2.7 Orogenic mineral system
The orogenic mineral system (Figure 2.7.1) unites a diverse group of mineral deposits that form during orogenesis, and include lode gold and Cobar-type Cu-Au-Zn-Pb-Ag deposits. These deposits form in response to major orogenic events caused by accretion or changes in subduction direction or dip. In many cases, the deposit form during short periods of extension during overall contractional tectonostructural events (Blewett et al., 2010).
2.7.1 Geological setting
Both lode gold and Cobar-type Cu-Au-Zn-Pb-Ag deposits, the two main deposit types in the orogenic mineral system, are associated with continental margin accretionary (oceanic-continental) and collisional (continent-continent) orogens. They typically occur in granite-greenstone terranes or in terranes dominated by turbiditic (meta-sedimentary) rocks, and are commonly associated with second- and third-order faults and shear zones (Vearncombe et al., 1989; Lawrie and Hinman, 1998). Temporally, the deposits commonly form during the late stages of orogenesis. Although present in rocks that are characterised by a large range in metamorphic grade (pumpellyite-prehnite to granulite facies), these deposits are most common in low to mid-greenschist facies rocks (Groves et al., 1998). This observation on lode gold deposits led Groves et al. (1998) to propose a crustal continuum model for lode gold deposits, in which metal assemblages change with depth, with Hg and Sb enriched in high level systems (a trend also present in the porphyry-epithermal mineral system). As Cobar-type deposits are much less common and less studied, variations in deposit characteristics with crustal depth have not been documented, although Zn-Pb-rich deposits seem to be slightly younger than Cu-Au-rich deposits in the Cobar district (cf., Champion et al., 2009).
The relation between mineralisation in the orogenic mineral system and magmatism is fraught. In several major lode gold provinces, such as the Eastern Goldfields Superterrane and the Tanami province, there is a close temporal and, in some cases, spatial relationship between magmatism and mineralisation (Blewett et al., 2010; Huston et al., 2007), yet in other major gold events, such as the ˜440 Ma Benambran event in Victorian goldfields, magmatism has not been found to overlap gold mineralisation, despite extensive geochronologic studies of granites and lode gold deposits (Champion et al., 2009). In the Cobar Cu-Au-Zn-Pb-Ag district, magmatism is not known to overlap in time with mineralisation (e.g., van der Wielen and Glen, 2007; Champion et al., 2009).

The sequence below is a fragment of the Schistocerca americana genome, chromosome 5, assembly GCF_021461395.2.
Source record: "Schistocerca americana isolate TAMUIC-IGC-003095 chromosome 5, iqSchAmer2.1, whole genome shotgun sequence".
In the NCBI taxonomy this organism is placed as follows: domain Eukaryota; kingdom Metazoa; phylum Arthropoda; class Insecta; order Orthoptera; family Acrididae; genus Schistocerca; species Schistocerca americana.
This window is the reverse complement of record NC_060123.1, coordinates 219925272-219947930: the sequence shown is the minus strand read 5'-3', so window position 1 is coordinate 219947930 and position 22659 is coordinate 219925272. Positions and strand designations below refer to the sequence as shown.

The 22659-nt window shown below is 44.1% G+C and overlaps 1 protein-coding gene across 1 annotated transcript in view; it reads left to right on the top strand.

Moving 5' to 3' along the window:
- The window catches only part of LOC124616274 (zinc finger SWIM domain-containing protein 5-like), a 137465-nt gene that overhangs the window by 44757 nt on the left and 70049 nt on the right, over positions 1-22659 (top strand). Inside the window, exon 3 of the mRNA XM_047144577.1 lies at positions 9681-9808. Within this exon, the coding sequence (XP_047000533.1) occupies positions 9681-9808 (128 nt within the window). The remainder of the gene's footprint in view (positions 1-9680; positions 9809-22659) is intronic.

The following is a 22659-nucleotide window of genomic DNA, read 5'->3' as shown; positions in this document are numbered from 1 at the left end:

2.7.2 Sources of fluid, metals and energy
One of the unifying characteristics of lode gold deposits through time and space are low- to moderate-salinity (generally <10 eq wt % NaCl), CO 2 -bearing ore fluids (Ridley and Diamond, 2000). The origin of these fluids is contentious, with some workers inferring a metamorphic origin (Phillips, 1993), but others prefering a magmatic-hydrothermal origin, at least in part (Mueller et al., 1991). Both origins have shortcomings (e.g., difficulties in producing sufficient metamorphic fluids to form some deposits, or the lack of syn-ore magmatism in some lode gold provinces), and the fluid characteristics are not sufficiently diagnostic to distinguish the alternatives.
The source of Au is also contentious, with magmatic, metamorphic and even mantle sources proposed (e.g., Groves et al., 2003; Morelli et al., 2007). As noted by Groves et al. (2003), the constraints are insufficient to resolve the source. The likely energy source is heat associated with orogenesis, in many, but not all, cases indicated by syn-ore magmatism.